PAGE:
Coping with Incidents of Mass Violence

Warning Signs and What to Do

In the immediate aftermath of a mass violence incident like the Pulse Nightclub attack in June 2016 in Orlando, Florida or the school shooting incident at Saugus High School in Southern California in 2019, it is common to experience feelings of anxiety, helplessness and fear—even for those with no personal connection to the tragedy. 


Other signs of emotional distress may include the following:

(Clicking the links below will take you to informational pages located on, Substance Abuse and Mental Health Services Administration)

  •  Trouble sleeping
  •  Feeling numb or like nothing matters
  •  Feeling helpless or hopeless
  •  Worrying a lot of the time; feeling guilty but not sure why
  •  Feeling like you have to keep busy
  •  Excessive smoking, drinking, or using drugs (including prescription medication)

Learn more about warning signs and risk factors for emotional distress related to incidents of mass violence and other disasters.


Know How to Relieve Stress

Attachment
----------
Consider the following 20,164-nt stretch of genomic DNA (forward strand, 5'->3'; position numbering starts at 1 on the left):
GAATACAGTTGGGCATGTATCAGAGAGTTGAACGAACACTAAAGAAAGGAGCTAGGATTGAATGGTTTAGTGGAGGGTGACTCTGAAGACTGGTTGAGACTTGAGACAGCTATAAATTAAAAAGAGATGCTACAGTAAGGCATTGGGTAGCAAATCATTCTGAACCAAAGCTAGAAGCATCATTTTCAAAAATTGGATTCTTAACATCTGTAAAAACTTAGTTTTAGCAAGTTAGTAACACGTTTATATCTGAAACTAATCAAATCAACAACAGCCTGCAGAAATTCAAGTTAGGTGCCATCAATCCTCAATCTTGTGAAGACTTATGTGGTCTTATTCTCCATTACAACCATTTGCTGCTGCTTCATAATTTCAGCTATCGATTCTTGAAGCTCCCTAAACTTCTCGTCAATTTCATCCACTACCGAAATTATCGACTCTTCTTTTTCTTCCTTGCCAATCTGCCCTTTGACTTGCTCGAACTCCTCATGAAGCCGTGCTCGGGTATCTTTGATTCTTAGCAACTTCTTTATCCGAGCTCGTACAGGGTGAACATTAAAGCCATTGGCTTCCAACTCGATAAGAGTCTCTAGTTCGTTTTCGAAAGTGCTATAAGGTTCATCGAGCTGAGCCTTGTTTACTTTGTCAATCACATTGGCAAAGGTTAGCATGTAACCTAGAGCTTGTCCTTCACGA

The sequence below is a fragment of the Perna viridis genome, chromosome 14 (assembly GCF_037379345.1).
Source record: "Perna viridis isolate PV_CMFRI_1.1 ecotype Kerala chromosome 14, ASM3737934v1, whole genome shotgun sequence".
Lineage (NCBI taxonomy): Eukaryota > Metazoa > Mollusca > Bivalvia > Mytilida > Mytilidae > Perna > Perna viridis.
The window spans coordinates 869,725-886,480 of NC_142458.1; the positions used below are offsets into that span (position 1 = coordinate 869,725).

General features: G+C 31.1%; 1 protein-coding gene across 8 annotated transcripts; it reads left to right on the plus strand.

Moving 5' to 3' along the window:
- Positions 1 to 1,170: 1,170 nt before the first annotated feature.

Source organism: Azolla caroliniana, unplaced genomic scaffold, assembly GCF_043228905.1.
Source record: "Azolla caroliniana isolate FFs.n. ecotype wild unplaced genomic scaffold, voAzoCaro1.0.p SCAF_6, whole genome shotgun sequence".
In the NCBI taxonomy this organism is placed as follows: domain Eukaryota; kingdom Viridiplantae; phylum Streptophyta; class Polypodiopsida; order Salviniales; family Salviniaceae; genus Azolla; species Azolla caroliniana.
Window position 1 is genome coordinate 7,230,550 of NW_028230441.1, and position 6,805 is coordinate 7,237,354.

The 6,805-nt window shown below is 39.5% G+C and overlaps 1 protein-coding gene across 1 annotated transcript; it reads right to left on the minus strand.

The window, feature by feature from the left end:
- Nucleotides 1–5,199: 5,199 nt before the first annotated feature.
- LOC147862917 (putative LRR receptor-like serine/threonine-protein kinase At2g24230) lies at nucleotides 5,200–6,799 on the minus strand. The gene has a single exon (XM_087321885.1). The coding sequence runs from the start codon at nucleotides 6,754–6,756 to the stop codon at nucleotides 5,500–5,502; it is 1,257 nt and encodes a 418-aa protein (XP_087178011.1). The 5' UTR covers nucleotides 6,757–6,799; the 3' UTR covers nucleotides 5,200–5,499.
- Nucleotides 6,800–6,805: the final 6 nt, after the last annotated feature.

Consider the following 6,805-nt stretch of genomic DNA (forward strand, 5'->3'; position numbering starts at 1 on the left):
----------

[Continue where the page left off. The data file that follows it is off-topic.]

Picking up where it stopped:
Because these types of disasters are unpredictable and can happen anywhere without warning, it’s normal for people to experience emotional distress,” said Tanya A. Royster, MD, Director of the Department of Behavioral Health. “It’s important to pay attention to your physical and mental health, take steps to relieve stress, and know when to get help.

  • Limit exposure to graphic news stories
  • Get accurate, timely information from reliable sources
  • Maintain a normal daily routine, if possible
  • Exercise, eat well and rest
  • Stay active – physically and mentally
  • Stay in touch with family and friends
  • Keep a sense of humor
  • Share your concerns with others

Most people who experience emotional distress related to mass violence are able to recover quickly, but others may need additional support to move forward on the path of recovery.  

Know when to get help

  • Seek professional help if tragedy-related emotional or psychological problems persist or become severe. 
  • You may want to talk to your doctor or a counselor if stress is causing you to experience physical symptoms or worsening of a chronic medical condition.
  •  Finally, seek professional help if you find yourself “treating” your stress by misuse or abuse of alcohol or drugs, or by engaging in other unhealthy behaviors.

The Los Angeles County Department of Mental Health (LACDMH) encourages residents to call the 24-hour ACCESS helpline (1-800-854-7771) if they feel the need to speak with a professional.


The confidential helpline is available year-round for the community.